Santa Clara County Sheriff Laurie Smith faces multiple civil corruption charges that could end her career, detailed in a civil grand jury complaint against her filed on Tuesday.
The Santa Clara County Civil Grand Jury cited seven counts of alleged misconduct by Smith, who has come under fire and received a vote of "no confidence" from the Santa Clara County Board of Supervisors earlier last summer.
Smith, who has been sheriff for six terms, has been sharply criticized in recent years after multiple incidents in the county jail that endangered the lives of mentally ill inmates, resulting in the death of one, and a gun-permit bribery scandal for which her then-undersheriff, Rick Sung, still faces criminal charges.
The Sheriff's Office's mishandling of mentally ill inmates in the county jail, which Smith manages, has cost the county millions of dollars in settlements. Despite the county forming a "blue ribbon" task force to oversee jail reform, she's been accused of opacity in sharing documents that would shed light on jail mismanagement and the slow pace of reforms — allegations she has steadfastly denied.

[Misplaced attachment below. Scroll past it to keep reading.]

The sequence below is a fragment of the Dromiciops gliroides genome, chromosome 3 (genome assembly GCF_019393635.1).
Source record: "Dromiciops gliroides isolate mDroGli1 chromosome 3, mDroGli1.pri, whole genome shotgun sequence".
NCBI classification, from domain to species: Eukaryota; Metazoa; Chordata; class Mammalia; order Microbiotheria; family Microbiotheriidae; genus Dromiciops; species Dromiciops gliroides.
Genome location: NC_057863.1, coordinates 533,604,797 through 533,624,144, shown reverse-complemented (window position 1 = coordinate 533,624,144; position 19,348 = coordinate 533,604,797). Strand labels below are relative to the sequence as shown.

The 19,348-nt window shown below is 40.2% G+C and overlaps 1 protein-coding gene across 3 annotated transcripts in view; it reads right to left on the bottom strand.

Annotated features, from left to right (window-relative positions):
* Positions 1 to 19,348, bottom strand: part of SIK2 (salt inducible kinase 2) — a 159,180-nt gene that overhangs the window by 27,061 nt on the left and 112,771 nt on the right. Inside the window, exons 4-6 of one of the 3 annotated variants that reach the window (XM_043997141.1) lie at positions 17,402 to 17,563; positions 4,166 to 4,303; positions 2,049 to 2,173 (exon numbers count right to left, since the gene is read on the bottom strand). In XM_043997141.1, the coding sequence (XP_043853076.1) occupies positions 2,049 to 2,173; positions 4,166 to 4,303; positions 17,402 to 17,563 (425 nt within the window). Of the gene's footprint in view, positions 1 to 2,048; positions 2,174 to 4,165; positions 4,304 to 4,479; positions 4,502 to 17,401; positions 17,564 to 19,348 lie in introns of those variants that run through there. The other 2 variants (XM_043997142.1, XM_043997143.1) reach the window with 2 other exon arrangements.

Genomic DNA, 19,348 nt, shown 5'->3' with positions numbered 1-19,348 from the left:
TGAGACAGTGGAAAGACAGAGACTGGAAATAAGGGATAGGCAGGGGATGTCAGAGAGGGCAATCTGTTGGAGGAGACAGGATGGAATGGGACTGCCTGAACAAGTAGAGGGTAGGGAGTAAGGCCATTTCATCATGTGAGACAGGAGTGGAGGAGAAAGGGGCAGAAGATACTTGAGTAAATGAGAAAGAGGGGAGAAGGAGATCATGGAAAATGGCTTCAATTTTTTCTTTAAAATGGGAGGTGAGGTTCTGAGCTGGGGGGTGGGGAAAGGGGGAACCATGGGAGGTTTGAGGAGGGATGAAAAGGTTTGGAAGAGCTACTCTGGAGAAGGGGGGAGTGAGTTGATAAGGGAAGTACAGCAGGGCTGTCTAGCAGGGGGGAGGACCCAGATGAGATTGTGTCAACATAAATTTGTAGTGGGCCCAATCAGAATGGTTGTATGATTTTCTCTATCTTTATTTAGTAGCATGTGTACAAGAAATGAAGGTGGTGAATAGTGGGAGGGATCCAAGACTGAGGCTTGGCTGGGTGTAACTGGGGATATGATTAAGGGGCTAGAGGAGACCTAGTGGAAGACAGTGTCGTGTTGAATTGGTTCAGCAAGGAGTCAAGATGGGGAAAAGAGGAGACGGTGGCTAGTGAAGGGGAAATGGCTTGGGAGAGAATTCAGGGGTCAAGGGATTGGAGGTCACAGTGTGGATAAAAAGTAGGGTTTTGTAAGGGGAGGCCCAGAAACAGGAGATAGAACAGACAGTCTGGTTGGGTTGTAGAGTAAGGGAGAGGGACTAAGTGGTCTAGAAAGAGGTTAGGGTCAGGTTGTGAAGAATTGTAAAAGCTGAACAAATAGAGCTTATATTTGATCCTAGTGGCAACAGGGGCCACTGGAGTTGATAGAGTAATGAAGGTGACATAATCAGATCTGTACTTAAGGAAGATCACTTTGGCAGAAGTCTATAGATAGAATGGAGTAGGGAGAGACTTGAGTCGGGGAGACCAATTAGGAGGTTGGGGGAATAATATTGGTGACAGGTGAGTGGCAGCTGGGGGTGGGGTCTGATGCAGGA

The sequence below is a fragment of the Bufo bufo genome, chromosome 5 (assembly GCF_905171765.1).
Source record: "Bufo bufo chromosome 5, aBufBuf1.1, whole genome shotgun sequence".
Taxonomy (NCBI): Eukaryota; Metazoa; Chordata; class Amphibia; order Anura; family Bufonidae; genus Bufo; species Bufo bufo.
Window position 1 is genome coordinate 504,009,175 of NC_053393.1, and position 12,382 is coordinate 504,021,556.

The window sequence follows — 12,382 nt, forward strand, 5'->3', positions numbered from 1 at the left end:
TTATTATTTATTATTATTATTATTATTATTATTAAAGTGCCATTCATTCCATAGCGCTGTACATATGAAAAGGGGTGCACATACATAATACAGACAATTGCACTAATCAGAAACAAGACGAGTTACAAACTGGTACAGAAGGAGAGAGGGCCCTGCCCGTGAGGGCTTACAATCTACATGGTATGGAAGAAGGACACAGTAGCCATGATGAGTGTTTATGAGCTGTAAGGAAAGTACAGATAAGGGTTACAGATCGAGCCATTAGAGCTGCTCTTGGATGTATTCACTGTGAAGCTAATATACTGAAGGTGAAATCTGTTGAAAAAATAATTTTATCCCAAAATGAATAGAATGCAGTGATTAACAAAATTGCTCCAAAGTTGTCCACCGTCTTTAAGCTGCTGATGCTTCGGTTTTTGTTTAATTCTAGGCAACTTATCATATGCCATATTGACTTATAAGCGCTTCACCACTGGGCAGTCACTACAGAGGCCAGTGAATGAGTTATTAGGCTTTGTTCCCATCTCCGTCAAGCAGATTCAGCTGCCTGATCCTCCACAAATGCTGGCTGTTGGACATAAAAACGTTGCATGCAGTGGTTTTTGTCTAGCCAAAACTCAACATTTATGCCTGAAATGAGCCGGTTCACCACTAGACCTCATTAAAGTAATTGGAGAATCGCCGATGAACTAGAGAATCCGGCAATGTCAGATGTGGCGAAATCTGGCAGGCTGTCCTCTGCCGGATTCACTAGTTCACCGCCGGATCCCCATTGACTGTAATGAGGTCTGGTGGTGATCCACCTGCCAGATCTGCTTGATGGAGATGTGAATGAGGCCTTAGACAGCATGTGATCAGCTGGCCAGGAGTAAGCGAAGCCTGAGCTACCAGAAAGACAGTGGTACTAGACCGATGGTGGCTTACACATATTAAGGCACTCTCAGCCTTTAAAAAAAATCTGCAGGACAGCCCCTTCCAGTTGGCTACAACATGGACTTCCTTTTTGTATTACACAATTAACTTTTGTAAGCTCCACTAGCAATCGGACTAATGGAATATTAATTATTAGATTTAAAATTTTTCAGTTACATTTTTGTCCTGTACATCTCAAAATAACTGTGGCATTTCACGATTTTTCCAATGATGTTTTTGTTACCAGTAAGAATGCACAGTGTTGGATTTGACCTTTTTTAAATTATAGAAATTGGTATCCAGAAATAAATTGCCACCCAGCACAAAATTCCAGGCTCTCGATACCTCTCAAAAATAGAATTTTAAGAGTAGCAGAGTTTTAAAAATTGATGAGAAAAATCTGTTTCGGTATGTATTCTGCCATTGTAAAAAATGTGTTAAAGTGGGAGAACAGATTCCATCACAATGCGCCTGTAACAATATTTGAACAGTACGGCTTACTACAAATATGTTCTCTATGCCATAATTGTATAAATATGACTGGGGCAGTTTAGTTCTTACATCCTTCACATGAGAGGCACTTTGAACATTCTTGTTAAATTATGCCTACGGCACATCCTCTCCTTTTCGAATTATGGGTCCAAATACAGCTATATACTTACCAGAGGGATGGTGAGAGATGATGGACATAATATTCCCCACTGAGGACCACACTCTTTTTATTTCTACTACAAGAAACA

In the gun-permit scandal, she invoked her Fifth Amendment right against self-incrimination and declined to answer questions related to the alleged bribery scheme before a criminal grand jury in August 2020. Smith said on Aug. 17 during a press conference that she was within her rights to take the Fifth, which isn't an admission of guilt.